Thursday, August 9, 2012

Climbing days around the Outdoor Retailer Show

Matt, Kenton and I headed out to Utah a few days early to get some climbing in before the trade show and another day after.

Kenton had actually been at a family reunion so Matt and I picked him up in Dolores, CO. He had a good time with his family but failed the sunscreen test. Here he is in his white skin tank top on our first day climbing at American Fork,
 Trying the route Hell in American Fork, at the Hell Cave area,
 and getting on Burning a second time so Matt could take photos and say that they are of "Lee on Burning in Hell",
 On the second day we headed to Little Cottonwood Canyon. I had only bouldered in the canyon previously and it was nice to do routes. We got very lucky with the weather considering it was August and the cliffs are mostly south facing. It was overcast all most of the day but only sprinkled for a few minutes in the morning, so the heat was very bearable.

Here Kenton follows Gordon's Hangover,
 We brought the camping stove to cook dinner on with the idea that this would save us money on food. We ended up only cooking one night so it probably was not worth bringing, but it was pretty good.

The kitchen set up at the back of the Prius,
 and the product of our labor,
 The last day before the Trade Show we headed back to American Fork. On the first day we had climbed at Division Wall and moved over to the Hell Cave in the afternoon. This day we just stayed at Division and moved around the corner in the afternoon when the main face came into the sun. The weather smiled on us once again, there was a nice breeze blowing through the canyon which had us wearing long sleeve shirts while belaying but climbing comfortably in shorts and t-shirts.

Kenton managed to flash Quicklime Girl which matches his hardest route to go down on his first try. Then later in the day sent Litmus Test on his second try which matches his hardest red-point, so a great day for KP. Here he is on Litmus Test,
 I did Liquid Oxygen which isa great, but short route. If the ground was at the level of the top of the flake that you ramble up at the start and it was a boulder problem it would be super classic,
 Matt was feeling sluggish today and it took some convincing but he eventually got on Liquid Oxygen as well and really enjoyed the climbing,
 Here is KP topping out on his red-point of Litmus Test,
 We left Salt Lake City on Sunday afternoon about 1pm after wrapping up a few things at the show in the morning and drove to Moab. The plan was to do the North Chimney of Castleton Tower. I've done the route a few times as well as a couple of others on Castleton and the associated towers of Castle Valley but Matt and Kenton had never done anything quite like it. The weather forecast was not great, meaning 95-100 degrees so we needed to get and early start as you have to hike up a 1,000+ foot scree cone to get to the base, luckily the trail is on the west side so it is shaded in the morning.

The start from the parking/camping area follows a wash through a canyon with a few steeps that you have to stem up,
 Then it is on to the "main event", here KP is on the lower half,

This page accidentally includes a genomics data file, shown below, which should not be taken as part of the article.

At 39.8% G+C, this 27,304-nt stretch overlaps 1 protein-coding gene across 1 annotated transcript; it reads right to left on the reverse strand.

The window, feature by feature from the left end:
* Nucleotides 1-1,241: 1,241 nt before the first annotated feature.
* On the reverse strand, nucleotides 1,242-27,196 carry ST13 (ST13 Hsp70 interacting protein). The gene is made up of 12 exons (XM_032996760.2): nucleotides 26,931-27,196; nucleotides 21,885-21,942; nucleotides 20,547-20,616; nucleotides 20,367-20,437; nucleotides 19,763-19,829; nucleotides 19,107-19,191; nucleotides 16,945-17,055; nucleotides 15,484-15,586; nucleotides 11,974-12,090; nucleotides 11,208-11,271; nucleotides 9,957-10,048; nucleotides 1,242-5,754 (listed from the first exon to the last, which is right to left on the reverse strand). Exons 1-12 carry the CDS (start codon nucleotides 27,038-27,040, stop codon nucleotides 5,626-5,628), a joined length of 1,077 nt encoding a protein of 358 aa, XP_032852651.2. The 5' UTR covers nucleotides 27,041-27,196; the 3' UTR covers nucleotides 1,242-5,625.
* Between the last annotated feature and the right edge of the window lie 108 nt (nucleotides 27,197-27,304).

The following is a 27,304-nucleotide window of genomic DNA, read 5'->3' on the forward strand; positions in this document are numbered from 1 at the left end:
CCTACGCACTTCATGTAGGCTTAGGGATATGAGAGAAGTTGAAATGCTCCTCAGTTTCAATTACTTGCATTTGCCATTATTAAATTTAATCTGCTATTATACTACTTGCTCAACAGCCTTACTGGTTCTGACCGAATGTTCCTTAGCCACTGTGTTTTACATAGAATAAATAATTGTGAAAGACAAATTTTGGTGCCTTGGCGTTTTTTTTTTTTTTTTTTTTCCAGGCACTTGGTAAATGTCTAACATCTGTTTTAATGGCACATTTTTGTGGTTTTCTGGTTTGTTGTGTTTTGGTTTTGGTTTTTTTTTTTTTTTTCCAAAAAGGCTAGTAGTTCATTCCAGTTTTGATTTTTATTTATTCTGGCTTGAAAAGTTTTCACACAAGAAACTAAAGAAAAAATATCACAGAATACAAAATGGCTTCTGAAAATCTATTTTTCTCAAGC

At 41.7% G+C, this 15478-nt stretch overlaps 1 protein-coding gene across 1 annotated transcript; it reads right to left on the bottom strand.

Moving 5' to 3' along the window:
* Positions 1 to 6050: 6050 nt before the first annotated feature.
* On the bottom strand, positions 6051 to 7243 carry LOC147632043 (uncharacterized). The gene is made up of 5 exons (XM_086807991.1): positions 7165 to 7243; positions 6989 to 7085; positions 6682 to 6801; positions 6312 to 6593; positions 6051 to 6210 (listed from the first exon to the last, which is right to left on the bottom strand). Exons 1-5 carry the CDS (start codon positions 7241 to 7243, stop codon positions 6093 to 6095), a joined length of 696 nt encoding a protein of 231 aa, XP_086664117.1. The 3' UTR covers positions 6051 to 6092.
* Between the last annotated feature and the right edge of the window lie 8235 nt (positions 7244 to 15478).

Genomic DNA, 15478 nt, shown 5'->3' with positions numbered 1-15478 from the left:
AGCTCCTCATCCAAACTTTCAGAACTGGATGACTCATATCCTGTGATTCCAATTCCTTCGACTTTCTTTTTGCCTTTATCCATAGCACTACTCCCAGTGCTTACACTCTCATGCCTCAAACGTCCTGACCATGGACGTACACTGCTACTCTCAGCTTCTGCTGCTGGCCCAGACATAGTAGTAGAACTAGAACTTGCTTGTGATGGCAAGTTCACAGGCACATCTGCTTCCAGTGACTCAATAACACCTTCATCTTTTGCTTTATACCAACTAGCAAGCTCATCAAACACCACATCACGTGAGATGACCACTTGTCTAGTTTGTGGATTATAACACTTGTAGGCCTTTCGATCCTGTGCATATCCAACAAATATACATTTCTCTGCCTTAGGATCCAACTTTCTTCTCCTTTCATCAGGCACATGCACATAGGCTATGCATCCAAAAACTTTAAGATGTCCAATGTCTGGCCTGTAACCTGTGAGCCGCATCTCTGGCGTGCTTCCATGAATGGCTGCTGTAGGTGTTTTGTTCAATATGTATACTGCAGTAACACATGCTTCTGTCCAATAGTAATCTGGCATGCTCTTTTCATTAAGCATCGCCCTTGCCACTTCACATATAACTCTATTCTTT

and moving into a notch through a short cliff band at about half height, with the towers shadow in the background,
 A better shot of Castleton's shadow,
 Matt rounding the corner to skirt the second cliff band, this one only a couple of hundred feet below the tower,
 The rest of the towers n Castle Valley, from closest: The Rectory, The Nuns (small and attached to the Rectory), The Priest, Sister Superior and The Covenant,
 Matt negotiates the final bit of scree,
 It is incredible that this trail which was built or improved about 10 years ago is still in good shape most of the way this last bit could use a little work.

Here is Kenton starting up the first pitch, which I think is one of the best in the desert and probably the best at it's difficulty,
 KP made a typical misstake, coming from the Sandias, you can't always get good gear, so you put it in when you can get it. In the desert you can pretty much place anywhere and he only made it about 2/3rd's of the way up the pitch before he was out of gear that fit. Matt was able to clean the first piece and sent it up to KP on the trail rope which allowed him to climb through to where he could get gear that he still had on him.

After the first pitch there is a short section of Off-Width followed by a very long (really 1 and a half pitches) chimney that the route is named for. As the only one that had really climbed OW before and with the loose and sandy nature of the climbing in the chimney I lead this section finishing at a notch just below the summit of the tower.

Looking out towards the Fisher Towers from the notch at the top of the chimney pitches,
 Matt, who rarely climbs traditionally protected routes heading off on the last short pitch to the summit,
 Matt posing down after leading the last pitch,
 The mandatory summit photo,
 We hung out for a bit on top before making the rappels back to the ground. Here is Matt on the second, very long rappel that got us to the ground,
 The reason we decided to beat a hasty retreat, some very threatening looking clouds building over the La Sal Mountains. The last place you want to be is on top of a tower if things get bad.

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